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Grit for the Win

“Gritty people” succeed at work (and win at life)

“No whining. No complaining. No excuses.” – Dr. Angela Duckworth

Dr. Angela Duckworth believes that GRIT wins before talent, every time. She defines grit is having passion and perseverance for long term goals, and literally wrote the book on it: GRIT: The Power of Passion and Perseverance. Her research, which solidifies the long-standing notion that “hard work pays off,” was through studying the work habits and mindsets of professional sales people, elite military training graduates, and Scripps spelling bee winners. These groups face regular rejection or loss, yet the successful ones persevere – and succeed.

Effort counts twice

We tend to praise talent over effort, but Duckworth’s research shows that effort is exponentially more important than how talented you are.  In fact, it counts twice. Here’s her formula

Talent x Effort = Skill

Skill x Effort = Achievement

Grit is the one characteristic that emerges as a reliable predictor of who succeeds and who doesn’t.  Simply put, if you make the effort your achievement will be higher. The sales person who faces rejection after rejection but learns, refines and gets back out there, builds the relationship and eventually gets the customer to “yes,” will be more successful in the long run. 

“Our potential is one thing. What we do with it is another.” – Dr. Angela Duckworth

Sustaining GRIT:  Staying motivated for the long haul

Duckworth says, grit is a combination of two things (and one without the other is meaningless):

  1. A large vision, a big dream—something great that’s meaningful to you and that can inspire you for a long time (it could be a professional goal or life goal).
  2. Small, achievable, daily goals to help you get wins, make progress, and stay motivated toward your vision.

“Enthusiasm is common. Endurance is rare.” Dr. Angela Duckworth

Got grit? Want more?

Good news! You can get grit, and you can grow more. Unlike talent, skill, and intellect—grit is character, and whether you’ve got it or not isn’t a sealed deal contingent on DNA and how relevant your degree is in the workplace. People with grit have discovered work that they love and which is purposeful. They strive every day to improve. And they persevere through the disappointment of a lost sale (or a downturn in the entire market) or major setback. Get some, grow some, and be the secret of your own success.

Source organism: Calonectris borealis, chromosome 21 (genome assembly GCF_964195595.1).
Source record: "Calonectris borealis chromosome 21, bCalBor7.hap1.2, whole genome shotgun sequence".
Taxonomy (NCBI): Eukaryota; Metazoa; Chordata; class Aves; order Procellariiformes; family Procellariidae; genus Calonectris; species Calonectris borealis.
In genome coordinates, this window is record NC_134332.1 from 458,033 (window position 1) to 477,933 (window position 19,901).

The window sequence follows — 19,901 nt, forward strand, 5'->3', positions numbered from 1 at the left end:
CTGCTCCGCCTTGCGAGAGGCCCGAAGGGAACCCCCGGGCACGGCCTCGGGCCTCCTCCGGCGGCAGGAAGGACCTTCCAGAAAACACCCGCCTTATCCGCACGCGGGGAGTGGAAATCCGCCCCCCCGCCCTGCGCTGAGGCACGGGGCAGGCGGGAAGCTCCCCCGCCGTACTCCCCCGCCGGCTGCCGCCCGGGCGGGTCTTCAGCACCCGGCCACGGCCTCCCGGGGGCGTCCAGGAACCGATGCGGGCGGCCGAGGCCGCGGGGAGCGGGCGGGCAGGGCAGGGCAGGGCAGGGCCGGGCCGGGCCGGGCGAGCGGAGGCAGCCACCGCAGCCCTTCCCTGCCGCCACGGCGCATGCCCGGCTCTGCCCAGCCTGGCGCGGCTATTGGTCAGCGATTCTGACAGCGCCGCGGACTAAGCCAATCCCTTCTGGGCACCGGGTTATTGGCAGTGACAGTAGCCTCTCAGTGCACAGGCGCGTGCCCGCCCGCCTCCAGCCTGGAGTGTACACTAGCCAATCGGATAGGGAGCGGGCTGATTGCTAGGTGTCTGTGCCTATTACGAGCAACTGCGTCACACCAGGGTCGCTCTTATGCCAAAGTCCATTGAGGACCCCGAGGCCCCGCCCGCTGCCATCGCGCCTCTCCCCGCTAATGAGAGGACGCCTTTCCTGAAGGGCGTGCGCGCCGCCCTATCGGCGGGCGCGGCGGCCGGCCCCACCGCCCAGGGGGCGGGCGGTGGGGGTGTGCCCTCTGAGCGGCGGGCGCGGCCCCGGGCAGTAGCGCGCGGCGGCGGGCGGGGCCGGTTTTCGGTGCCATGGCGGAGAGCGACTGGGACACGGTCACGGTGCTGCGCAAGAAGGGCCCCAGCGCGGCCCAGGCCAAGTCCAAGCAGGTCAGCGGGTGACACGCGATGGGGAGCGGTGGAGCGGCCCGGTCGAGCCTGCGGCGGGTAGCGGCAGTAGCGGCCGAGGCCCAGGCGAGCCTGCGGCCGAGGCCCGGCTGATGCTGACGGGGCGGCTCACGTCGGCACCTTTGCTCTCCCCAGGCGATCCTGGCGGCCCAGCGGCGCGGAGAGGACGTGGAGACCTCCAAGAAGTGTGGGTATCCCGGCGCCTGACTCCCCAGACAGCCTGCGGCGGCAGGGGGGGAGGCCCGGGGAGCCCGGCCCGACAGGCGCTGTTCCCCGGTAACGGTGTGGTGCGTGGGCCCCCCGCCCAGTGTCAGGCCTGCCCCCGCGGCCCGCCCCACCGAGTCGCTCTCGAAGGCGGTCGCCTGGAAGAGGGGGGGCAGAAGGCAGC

“We get knocked down. If we stay down, grit loses. If we get up, grit prevails.” Dr. Angela Duckworth

 

4 Ways to Build Grit

  1. Interest: Develop a fascination

Passion begins with intrinsically enjoying what you do. Gritty people find meaning in what they do—they are fascinated, curious and they practically shout out, “I love what I do.”

  1. Practice: Daily improvement

Next, comes practice—the daily discipline of trying to do things better than we did yesterday. Sentiment is “whatever it takes, I want to improve.”

  1. Purpose: My work matters

Purpose is the third element: Interest is one source of passion, the intention to contribute to the well-being of others, is another. Purpose is conviction that “my work is important to both me and others.”

  1. Hope: Growth mindset

And finally, hope. Grit depends on a different kind of hope. It rests on the expectations that our own efforts can improve our future. We are in the driver’s seat. It is having a growth mindset over a fixed mindset.  The sentiment for hope is, “setbacks don’t discourage me for long. I get back on my feet.”

 


Catherine Ducharme is Director of Client Services with Smart, IMG_7273-1.jpgSavvy + Associates’ Smart Savvy Academy. We find high-calibre marketing, communications, creative and sales professionals with proven track records and in-demand skills for companies who need them, across the Pacific Northwest and in Toronto. We also provide leadership and training development programs for workplace programs, corporate retreats and individual growth opportunities. Contact Catherine to discuss your organization's training needs.

Catherine Ducharme

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